Google Has Lost the Right to Gmail Name in Germany

Nikola Koritz
October 14, 2008

Gmail users in Germany were surprised this summer when instead of gaining access to their email, they were greeted with the following message: "We can't provide service under the Gmail name in Germany; we're called Google Mail here instead. If you are travelling in Germany, you can access your mail at http://mail.google.com Oh, and we'd like to link the URL above, but we're not allowed to do that either."

What is the issue?

Although the service is one of the most popular mail solutions on the Internet, it seems like the company must rename the product in multiple regions after some companies sustained that Gmail is a registered trademark.

The first case was reported in 2005 in the UK when the search giant renamed the mail service to Google Mail after a company sent a notification to Google saying that Gmail is a registered trademark of their financial software.

In July 2007, Google Germany had to change from www.gmail.com as a result of a trademark lawsuit with a German businessman Daniel Giersch, who owns the German trademark for an e-mail service "G-mail... und die Post geht richtig ab" for his paid email service. Giersch startet using the name G-Mail in 2000, four years before Google released "Gmail".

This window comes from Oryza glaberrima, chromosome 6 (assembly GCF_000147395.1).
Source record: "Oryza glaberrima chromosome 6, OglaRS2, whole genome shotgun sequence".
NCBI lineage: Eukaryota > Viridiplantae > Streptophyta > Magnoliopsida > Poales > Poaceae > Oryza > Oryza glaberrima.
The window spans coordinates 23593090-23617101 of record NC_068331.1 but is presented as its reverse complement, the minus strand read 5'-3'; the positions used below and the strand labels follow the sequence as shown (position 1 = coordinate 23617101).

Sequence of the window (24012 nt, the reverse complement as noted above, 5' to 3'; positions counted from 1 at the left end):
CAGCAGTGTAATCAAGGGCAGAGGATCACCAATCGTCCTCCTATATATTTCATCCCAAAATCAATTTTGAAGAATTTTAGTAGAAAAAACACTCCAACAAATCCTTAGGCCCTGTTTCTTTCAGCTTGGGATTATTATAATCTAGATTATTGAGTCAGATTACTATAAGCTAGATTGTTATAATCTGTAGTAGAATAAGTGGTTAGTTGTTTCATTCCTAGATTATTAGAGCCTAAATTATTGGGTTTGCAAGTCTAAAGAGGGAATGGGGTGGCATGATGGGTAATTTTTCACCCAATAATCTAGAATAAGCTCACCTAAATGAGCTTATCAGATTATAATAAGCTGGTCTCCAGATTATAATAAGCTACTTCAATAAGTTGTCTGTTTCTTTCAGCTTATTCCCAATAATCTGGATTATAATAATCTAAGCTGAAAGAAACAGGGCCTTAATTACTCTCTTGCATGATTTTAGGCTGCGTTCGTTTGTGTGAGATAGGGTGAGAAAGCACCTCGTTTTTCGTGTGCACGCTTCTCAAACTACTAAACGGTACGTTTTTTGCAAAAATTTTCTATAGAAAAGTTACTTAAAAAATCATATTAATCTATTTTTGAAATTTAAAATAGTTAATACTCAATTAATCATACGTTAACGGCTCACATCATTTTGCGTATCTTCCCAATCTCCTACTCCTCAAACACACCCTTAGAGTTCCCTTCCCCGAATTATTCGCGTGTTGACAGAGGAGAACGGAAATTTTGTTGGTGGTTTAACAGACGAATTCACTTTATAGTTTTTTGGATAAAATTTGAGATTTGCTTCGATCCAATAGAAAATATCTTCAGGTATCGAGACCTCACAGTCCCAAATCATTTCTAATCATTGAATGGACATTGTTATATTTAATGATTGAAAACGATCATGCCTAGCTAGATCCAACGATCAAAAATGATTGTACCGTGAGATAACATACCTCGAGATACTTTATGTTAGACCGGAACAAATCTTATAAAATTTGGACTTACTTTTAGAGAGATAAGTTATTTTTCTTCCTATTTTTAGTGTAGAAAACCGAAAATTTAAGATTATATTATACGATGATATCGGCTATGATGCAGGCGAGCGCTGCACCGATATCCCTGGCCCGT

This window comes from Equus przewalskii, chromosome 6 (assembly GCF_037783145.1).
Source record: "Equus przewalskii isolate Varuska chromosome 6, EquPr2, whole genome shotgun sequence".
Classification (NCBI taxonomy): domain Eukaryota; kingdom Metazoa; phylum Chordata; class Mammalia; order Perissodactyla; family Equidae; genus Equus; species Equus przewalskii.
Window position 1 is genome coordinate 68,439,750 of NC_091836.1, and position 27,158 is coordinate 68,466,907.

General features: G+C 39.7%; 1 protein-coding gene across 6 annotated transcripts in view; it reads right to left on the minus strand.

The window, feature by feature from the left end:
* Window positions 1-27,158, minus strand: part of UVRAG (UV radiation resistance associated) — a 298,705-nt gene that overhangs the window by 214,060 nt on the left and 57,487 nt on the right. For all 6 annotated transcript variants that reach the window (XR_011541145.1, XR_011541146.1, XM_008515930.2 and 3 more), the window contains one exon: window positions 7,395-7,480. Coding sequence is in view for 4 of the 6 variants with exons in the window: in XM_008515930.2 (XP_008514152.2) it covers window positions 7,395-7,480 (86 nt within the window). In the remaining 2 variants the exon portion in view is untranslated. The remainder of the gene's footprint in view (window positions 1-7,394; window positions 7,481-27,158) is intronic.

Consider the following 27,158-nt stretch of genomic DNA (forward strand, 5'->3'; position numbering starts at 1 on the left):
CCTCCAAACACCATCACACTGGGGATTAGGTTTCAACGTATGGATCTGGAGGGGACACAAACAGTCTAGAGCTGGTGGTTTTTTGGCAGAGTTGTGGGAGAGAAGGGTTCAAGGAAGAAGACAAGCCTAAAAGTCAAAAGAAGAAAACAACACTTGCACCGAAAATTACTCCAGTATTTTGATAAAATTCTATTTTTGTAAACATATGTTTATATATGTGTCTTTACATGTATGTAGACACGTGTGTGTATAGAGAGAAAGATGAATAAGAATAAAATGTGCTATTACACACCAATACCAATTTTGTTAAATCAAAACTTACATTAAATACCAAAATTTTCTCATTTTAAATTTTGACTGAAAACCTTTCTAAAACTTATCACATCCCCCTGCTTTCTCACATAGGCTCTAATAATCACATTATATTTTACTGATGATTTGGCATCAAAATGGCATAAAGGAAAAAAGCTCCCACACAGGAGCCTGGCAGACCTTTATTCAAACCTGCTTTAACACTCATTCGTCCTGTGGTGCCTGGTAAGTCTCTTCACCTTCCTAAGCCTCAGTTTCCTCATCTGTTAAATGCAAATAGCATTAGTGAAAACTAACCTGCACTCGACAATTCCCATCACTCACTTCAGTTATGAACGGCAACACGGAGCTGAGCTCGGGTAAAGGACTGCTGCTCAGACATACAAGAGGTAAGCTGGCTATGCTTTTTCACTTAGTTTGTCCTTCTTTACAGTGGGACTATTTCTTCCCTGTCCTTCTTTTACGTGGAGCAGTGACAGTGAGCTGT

"Google infringed the young businessman's trademark that had been previously been registered,"said the Hanseatic Higher Regional Court in its judgement. "As far as the Hanseatic Higher Court is concerened, the legal situation is unambiguous to the extent that it has not allowed an appeal to the Federal Court of Justice (equivalent to the Supreme Court)," said Giersch's lawyer.

"Following this ruling, we decided not to offer or provide information about email services in Germany that include the word "Gmail"," the Google Germany spokesperson Stefan Keuchel said. "We're taking this action even though we believe we're not legally obliged to do so."

The trademark conflict started three years agon in July 2005, when Google changed its German service from Gmail to Google Mail.

The battle has dragged in for three years and has been fought in a number of State jurisdictions. Google has filed lawsuits against Giersch in Spain, Portugal and Switzerland. After the German decision a court in Switzerland threw out Google's case and now Giersch will file a suit to prohibit Google from using the name in that country.

"I have made a clear since the beginning that I will never sell the name," Giersch said, after Google offered $ 250.000 to buy the Gmail trademark. "It is my sole intention to realise my idea for a hybrid mail system. I am absolutely convinced of its success. Neither "Gmail" nor myself are for sale".

After the Google lawsuits have ended, Giersch hopes to focus his energies into the further development of "G-mail", which he touts as a new "standard of communication on the Internet".

 

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